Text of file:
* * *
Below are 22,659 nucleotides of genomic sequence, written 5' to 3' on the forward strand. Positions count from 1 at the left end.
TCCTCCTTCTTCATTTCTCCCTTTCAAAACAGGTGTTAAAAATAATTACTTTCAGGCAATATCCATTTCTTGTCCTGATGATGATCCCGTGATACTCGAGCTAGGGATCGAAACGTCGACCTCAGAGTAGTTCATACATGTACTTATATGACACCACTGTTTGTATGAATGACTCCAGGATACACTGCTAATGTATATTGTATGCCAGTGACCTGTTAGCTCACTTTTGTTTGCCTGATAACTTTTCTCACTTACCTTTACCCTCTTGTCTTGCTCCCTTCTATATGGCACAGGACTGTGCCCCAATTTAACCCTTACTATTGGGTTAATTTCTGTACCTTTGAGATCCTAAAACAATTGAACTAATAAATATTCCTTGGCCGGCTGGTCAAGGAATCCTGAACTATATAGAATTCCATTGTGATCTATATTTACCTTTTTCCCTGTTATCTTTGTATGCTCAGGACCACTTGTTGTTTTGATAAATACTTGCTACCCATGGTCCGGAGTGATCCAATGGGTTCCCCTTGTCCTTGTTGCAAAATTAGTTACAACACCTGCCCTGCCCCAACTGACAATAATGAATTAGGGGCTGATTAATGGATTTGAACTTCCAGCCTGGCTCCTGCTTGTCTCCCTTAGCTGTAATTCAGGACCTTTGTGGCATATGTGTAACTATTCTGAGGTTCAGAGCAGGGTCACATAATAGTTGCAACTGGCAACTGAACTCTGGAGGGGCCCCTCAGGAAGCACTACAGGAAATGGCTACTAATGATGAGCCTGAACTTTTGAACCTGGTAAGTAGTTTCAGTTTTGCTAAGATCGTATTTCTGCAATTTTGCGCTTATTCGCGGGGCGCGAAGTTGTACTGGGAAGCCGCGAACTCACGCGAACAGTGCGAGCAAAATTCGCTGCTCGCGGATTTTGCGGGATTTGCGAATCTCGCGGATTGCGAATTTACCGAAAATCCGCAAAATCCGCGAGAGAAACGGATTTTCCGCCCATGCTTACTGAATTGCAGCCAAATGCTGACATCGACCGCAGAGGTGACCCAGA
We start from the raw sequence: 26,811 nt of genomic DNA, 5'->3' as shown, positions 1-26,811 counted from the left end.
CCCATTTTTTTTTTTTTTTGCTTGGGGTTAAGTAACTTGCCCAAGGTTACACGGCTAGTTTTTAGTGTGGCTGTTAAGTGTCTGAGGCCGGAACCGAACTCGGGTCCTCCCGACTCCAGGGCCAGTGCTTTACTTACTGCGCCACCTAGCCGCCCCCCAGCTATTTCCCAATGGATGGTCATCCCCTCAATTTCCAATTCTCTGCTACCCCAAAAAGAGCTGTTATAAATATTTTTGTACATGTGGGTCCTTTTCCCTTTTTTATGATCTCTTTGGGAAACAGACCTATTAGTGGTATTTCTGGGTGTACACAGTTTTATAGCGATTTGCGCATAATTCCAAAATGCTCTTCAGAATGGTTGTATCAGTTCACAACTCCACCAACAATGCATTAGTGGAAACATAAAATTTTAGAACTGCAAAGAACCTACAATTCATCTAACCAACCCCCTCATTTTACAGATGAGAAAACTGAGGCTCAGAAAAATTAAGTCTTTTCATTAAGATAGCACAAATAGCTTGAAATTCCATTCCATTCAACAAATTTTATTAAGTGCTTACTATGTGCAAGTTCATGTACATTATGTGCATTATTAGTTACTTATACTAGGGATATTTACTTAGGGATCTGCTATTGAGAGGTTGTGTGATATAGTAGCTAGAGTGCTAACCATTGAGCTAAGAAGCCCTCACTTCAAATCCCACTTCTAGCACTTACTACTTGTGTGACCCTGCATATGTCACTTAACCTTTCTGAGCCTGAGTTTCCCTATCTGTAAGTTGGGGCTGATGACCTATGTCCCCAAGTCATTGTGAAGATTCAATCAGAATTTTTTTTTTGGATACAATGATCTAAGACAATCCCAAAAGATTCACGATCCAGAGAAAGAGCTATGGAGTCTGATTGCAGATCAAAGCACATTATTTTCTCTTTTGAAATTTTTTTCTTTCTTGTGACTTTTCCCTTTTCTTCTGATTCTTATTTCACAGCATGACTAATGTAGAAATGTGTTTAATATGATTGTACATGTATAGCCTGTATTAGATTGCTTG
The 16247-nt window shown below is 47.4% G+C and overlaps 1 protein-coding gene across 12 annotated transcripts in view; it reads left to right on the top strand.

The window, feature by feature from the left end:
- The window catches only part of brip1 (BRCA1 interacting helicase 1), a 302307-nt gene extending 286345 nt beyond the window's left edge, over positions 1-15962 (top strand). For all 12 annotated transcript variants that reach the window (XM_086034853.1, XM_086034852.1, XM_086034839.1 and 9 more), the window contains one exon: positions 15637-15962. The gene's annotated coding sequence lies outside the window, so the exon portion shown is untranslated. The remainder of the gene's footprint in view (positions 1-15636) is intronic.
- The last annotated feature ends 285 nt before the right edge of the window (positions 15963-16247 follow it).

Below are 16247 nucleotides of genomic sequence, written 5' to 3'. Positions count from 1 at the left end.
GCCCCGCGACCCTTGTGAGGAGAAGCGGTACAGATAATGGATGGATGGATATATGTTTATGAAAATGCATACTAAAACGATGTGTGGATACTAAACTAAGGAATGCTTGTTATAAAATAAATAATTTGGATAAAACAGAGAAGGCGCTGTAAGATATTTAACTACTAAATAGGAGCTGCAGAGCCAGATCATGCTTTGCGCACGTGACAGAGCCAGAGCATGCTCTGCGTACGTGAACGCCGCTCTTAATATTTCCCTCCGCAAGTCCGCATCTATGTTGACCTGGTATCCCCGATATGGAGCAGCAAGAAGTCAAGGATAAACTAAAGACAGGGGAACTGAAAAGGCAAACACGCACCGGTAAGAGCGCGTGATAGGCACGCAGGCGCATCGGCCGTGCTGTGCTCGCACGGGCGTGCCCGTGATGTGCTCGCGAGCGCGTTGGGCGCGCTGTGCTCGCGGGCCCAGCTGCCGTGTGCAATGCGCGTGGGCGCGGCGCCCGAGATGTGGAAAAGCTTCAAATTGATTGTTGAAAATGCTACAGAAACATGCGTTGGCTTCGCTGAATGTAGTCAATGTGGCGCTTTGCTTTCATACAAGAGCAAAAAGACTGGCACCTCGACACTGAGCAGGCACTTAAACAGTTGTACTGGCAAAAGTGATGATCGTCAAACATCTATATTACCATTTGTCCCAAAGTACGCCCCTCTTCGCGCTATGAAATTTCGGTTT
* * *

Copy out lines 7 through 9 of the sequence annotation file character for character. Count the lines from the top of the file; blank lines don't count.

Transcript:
- The window catches only part of brip1 (BRCA1 interacting helicase 1), a 302307-nt gene extending 286345 nt beyond the window's left edge, over positions 1-15962 (top strand). For all 12 annotated transcript variants that reach the window (XM_086034853.1, XM_086034852.1, XM_086034839.1 and 9 more), the window contains one exon: positions 15637-15962. The gene's annotated coding sequence lies outside the window, so the exon portion shown is untranslated. The remainder of the gene's footprint in view (positions 1-15636) is intronic.
- The last annotated feature ends 285 nt before the right edge of the window (positions 15963-16247 follow it).

Below are 16247 nucleotides of genomic sequence, written 5' to 3'. Positions count from 1 at the left end.